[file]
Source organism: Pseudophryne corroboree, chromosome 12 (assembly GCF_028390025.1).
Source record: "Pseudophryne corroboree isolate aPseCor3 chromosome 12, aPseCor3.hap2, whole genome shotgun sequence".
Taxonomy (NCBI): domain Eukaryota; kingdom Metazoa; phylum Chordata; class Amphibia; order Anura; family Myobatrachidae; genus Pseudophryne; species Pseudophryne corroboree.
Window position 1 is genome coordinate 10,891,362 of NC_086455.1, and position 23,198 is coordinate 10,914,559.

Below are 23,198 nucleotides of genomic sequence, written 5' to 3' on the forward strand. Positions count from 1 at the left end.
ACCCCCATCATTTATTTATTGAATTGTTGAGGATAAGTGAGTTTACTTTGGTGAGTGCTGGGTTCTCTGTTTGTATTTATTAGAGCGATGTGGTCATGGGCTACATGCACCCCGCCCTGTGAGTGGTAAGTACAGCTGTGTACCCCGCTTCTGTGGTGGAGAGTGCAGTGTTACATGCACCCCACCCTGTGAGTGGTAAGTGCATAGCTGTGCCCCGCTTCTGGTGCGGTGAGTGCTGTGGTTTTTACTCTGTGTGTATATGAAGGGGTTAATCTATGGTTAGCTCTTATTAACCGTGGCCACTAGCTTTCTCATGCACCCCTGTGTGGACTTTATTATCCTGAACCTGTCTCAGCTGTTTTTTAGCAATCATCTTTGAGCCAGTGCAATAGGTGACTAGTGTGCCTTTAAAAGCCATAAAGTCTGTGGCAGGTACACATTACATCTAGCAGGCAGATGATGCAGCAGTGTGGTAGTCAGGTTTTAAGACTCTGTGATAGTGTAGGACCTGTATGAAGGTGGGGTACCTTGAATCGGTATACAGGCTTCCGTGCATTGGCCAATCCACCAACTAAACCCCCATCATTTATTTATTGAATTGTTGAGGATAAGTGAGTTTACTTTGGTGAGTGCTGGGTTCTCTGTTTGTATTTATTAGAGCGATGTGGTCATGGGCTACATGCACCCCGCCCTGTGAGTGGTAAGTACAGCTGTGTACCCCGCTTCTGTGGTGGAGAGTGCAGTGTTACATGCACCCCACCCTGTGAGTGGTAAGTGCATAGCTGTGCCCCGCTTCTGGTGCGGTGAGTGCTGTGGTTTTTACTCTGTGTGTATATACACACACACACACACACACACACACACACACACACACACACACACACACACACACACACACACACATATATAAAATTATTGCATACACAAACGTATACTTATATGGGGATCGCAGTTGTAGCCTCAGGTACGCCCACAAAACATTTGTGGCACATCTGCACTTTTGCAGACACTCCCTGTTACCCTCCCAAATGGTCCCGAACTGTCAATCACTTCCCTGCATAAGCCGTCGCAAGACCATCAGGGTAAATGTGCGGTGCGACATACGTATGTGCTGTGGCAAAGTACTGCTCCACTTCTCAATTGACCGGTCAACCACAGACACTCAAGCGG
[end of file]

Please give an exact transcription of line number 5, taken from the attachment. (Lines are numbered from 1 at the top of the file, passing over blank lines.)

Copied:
Below are 23,198 nucleotides of genomic sequence, written 5' to 3' on the forward strand. Positions count from 1 at the left end.